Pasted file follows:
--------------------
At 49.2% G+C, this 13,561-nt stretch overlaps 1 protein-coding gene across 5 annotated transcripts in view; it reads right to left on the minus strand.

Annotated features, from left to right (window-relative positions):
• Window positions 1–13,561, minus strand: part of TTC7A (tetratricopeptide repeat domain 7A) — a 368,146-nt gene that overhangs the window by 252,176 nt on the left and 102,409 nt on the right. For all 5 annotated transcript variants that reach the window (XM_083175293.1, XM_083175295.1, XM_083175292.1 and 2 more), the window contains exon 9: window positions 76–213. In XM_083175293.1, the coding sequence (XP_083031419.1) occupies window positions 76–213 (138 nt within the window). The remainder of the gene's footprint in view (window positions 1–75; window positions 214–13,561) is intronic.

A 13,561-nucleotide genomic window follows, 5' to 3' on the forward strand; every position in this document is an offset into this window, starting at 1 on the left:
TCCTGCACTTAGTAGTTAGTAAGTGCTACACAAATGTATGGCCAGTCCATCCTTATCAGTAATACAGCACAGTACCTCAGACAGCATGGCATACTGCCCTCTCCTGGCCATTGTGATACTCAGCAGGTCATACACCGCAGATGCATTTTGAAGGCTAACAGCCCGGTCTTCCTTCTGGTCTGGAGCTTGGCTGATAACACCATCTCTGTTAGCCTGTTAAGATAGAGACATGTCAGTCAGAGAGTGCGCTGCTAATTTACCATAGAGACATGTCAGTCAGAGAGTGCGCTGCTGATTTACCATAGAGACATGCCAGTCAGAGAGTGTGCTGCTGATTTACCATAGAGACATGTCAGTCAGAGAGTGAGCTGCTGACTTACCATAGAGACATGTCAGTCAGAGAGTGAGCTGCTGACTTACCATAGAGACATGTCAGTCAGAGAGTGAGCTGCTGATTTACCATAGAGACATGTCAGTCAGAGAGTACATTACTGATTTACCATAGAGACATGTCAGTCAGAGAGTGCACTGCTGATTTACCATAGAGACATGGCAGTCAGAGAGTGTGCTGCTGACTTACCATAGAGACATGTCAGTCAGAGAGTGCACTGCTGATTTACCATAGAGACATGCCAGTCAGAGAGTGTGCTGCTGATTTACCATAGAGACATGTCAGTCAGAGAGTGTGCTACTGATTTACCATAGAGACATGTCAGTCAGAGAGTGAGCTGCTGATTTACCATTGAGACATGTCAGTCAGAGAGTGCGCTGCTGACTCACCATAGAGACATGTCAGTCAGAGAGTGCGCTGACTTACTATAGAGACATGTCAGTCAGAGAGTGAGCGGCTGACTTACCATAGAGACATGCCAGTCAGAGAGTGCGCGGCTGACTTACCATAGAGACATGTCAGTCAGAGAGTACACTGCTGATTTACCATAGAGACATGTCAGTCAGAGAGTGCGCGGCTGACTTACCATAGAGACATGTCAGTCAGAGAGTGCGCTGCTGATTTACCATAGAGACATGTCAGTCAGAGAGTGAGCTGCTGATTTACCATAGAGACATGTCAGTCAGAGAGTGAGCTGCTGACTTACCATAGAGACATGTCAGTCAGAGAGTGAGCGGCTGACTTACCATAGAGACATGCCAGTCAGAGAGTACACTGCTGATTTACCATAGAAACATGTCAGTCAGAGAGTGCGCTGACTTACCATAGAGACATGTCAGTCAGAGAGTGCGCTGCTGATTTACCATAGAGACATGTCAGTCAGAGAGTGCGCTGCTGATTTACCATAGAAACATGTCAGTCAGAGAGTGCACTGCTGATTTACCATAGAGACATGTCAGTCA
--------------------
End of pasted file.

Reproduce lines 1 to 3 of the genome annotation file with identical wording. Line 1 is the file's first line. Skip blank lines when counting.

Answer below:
At 49.2% G+C, this 13,561-nt stretch overlaps 1 protein-coding gene across 5 annotated transcripts in view; it reads right to left on the minus strand.

Annotated features, from left to right (window-relative positions):
• Window positions 1–13,561, minus strand: part of TTC7A (tetratricopeptide repeat domain 7A) — a 368,146-nt gene that overhangs the window by 252,176 nt on the left and 102,409 nt on the right. For all 5 annotated transcript variants that reach the window (XM_083175293.1, XM_083175295.1, XM_083175292.1 and 2 more), the window contains exon 9: window positions 76–213. In XM_083175293.1, the coding sequence (XP_083031419.1) occupies window positions 76–213 (138 nt within the window). The remainder of the gene's footprint in view (window positions 1–75; window positions 214–13,561) is intronic.